Stop us if you’ve heard this one before: The Colorado economy’s doing great. And — finally — workers are starting to reap the benefits.
For the typical Coloradan, this was perhaps the single best piece of news from a Thursday budget briefing where lawmakers were presented a state revenue forecast chock-full of encouraging economic signs: Average wages in the state grew faster than inflation for four consecutive quarters, the first time that’s happened since midway through 2016. And with an increasingly tight labor market, that trend is expected to continue for years to come.
Meanwhile, the ongoing economic expansion has left the state flush with cash — so flush that not only is the state likely to owe taxpayer refunds, it could blow so far past the revenue cap that it would trigger a temporary cut to the state’s income tax rate.
So what do the numbers mean for taxpayers and the state budget? Here are our key takeaways:
Wages grew by 4.6 percent
That’s 1.2 percentage points faster than inflation in the Denver-Boulder Greeley area, and Colorado Legislative Council economists expect that growth to accelerate over the coming years to as much as 6.1 percent. Metro area inflation, meanwhile, is expected to fall from 3.2 percent to as low as 2.7 percent over the next three years.
This is welcome news for workers, and forecasters expect the trend to continue thanks to an increasingly tight labor market. There simply aren’t enough workers to fill all the jobs that companies have, and that should put continued upward pressure on salaries.
We’re No. 4
Colorado’s economy grew by 3 percent in the first quarter of 2018, the fourth fastest clip in the country. Colorado’s unemployment rate (2.8 percent) and underemployment rate (6.1 percent) are both better than the national average. And 69 percent of Coloradans are now participating in the workforce. That’s still not quite pre-recession levels — and with the Baby Boomers retiring, it might not get up to that level for some time — but it is better than the 62.1 percent rate nationally. Colorado’s fastest growing sector? Information technology.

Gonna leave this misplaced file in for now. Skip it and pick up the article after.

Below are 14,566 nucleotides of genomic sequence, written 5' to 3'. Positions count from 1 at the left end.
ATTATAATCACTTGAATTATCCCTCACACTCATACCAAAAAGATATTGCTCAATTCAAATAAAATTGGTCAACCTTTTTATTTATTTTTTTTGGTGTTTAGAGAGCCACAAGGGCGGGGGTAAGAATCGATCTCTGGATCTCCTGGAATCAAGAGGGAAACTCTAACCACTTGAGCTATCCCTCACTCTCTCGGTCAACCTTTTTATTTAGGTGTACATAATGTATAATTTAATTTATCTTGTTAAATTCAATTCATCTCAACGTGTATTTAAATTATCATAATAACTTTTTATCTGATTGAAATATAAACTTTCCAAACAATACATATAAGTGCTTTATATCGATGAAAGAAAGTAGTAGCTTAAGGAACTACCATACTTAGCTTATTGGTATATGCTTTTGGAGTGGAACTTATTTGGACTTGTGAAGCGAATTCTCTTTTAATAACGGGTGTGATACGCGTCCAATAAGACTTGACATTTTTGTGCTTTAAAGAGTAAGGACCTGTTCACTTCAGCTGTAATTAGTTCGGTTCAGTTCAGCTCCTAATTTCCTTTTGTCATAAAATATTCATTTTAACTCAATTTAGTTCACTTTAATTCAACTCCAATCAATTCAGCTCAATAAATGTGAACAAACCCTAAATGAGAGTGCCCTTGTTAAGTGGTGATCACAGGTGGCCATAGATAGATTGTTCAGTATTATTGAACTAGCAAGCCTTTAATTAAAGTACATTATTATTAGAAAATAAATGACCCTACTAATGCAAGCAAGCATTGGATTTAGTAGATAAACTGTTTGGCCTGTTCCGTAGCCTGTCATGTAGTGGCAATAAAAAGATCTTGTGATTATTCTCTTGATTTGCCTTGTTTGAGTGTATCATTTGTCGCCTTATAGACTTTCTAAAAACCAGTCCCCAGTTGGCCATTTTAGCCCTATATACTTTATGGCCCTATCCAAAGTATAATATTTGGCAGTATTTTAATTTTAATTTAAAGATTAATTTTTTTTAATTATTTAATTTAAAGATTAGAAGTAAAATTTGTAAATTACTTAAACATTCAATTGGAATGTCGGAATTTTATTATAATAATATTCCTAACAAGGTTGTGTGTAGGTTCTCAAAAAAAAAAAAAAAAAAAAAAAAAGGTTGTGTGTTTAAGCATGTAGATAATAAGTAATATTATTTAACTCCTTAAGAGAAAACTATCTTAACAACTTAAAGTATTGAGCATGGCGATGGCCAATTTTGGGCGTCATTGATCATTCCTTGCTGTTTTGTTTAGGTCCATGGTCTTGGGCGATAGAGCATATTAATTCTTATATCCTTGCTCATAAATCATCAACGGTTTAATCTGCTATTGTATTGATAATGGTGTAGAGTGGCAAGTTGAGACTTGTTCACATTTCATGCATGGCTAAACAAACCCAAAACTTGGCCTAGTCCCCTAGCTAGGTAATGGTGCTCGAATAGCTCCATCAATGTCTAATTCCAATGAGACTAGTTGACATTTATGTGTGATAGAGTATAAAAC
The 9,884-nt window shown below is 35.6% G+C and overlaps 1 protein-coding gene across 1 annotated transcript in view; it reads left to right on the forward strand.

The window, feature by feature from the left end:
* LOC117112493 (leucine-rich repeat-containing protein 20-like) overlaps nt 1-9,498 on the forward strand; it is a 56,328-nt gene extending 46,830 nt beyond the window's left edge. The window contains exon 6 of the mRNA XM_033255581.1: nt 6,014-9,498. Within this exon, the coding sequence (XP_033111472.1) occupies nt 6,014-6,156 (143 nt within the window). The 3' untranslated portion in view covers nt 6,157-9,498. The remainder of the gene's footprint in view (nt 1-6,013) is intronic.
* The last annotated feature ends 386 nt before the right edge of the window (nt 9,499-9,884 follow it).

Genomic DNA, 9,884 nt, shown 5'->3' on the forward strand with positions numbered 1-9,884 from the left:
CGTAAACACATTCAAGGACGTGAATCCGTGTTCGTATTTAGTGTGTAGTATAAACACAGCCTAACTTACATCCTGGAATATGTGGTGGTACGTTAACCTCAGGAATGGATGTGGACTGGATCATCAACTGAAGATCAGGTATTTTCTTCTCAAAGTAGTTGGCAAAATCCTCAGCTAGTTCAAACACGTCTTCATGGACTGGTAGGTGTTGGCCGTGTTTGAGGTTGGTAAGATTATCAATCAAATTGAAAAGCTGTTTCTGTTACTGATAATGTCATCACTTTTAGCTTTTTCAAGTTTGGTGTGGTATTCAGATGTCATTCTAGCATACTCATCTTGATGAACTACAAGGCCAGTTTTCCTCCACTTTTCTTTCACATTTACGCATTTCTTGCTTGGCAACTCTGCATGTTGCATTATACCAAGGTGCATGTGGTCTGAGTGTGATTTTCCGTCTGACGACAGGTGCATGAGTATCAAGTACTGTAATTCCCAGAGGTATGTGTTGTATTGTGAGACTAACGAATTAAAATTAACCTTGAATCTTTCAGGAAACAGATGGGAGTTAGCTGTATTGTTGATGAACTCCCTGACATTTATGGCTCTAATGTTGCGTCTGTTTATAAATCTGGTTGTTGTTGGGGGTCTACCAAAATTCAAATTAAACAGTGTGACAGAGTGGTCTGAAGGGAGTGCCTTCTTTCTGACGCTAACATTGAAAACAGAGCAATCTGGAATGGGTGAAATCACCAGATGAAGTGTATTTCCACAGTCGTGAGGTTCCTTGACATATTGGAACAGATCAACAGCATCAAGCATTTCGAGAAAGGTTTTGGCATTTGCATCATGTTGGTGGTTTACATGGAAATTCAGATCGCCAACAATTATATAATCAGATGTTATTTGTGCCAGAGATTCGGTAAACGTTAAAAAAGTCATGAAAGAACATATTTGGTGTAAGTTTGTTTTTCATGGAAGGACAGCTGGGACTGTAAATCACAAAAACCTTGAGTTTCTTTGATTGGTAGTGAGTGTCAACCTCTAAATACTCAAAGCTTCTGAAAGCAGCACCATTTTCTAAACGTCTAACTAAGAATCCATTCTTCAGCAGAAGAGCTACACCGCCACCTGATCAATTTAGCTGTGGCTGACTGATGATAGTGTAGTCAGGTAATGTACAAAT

A $600 million surplus
That’s what Colorado had in the bank when it closed out the 2017-18 fiscal year, according to Legislative Council estimates — and that doesn’t even include the $674 million it’s required to keep in its reserves. The governor’s office’s math is slightly lower, projecting a $556 million surplus. Regardless, this makes the fourth straight quarter that revenue collections have exceeded the state’s already rosy expectations.
The immediate future looks equally bright. The Legislative Council forecast calls for the state’s general fund to grow by $1.16 billion next fiscal year, which starts in July 2019. That’s a 9.2 percent increase from this year’s budget, but still less than last year’s torrid 14.8 percent growth clip. The governor’s forecast is more conservative, projecting 5.6 percent growth.
One small factor: A recent Supreme Court case, South Dakota v. Wayfair, which for the first time has found that states can require online sellers from out of state to collect sales taxes. That could generate up to $40 million in new sales tax revenue in Colorado starting next year — and as much as $110 million a year in the future, as more retailers come into compliance.
$113 million in refunds
Both forecasts show the state exceeding its spending cap last fiscal year by $16 million, money that will flow to local governments to reimburse them the cost of a property tax exemption for seniors. But starting this fiscal year, the state is projected to go so far over the cap that the roughly $150 million homestead exemption won’t be the only refunds owed to taxpayers.
Under the governor’s forecast, taxpayers would be owed $113 million in sales tax rebates in 2018-19, and $225 million the year after that — that’s an average refund of $32 and $64 per taxpayer, respectively. In the 2020-21 fiscal year, the state would be so far over the cap it could trigger a temporary income tax cut, dropping the rate to 4.5 percent from 4.63.
The Legislative Council forecast is more conservative, projecting sales tax refunds of $60 million this year, $20 million next year, and none in 2020-21.
But there’s a big hitch
The risks of dipping into a recession are rising, with financial giant Vanguard recently telling investors there’s as much as a 40 percent chance of a downturn by late 2020. And while Colorado forecasters aren’t predicting a recession, they do expect the growth to slow. The state’s agriculture industry is at risk from President Donald Trump’s escalating trade war with China and others. And the tight labor market, while good for wages, could put a lid on how much more Colorado’s companies can grow.
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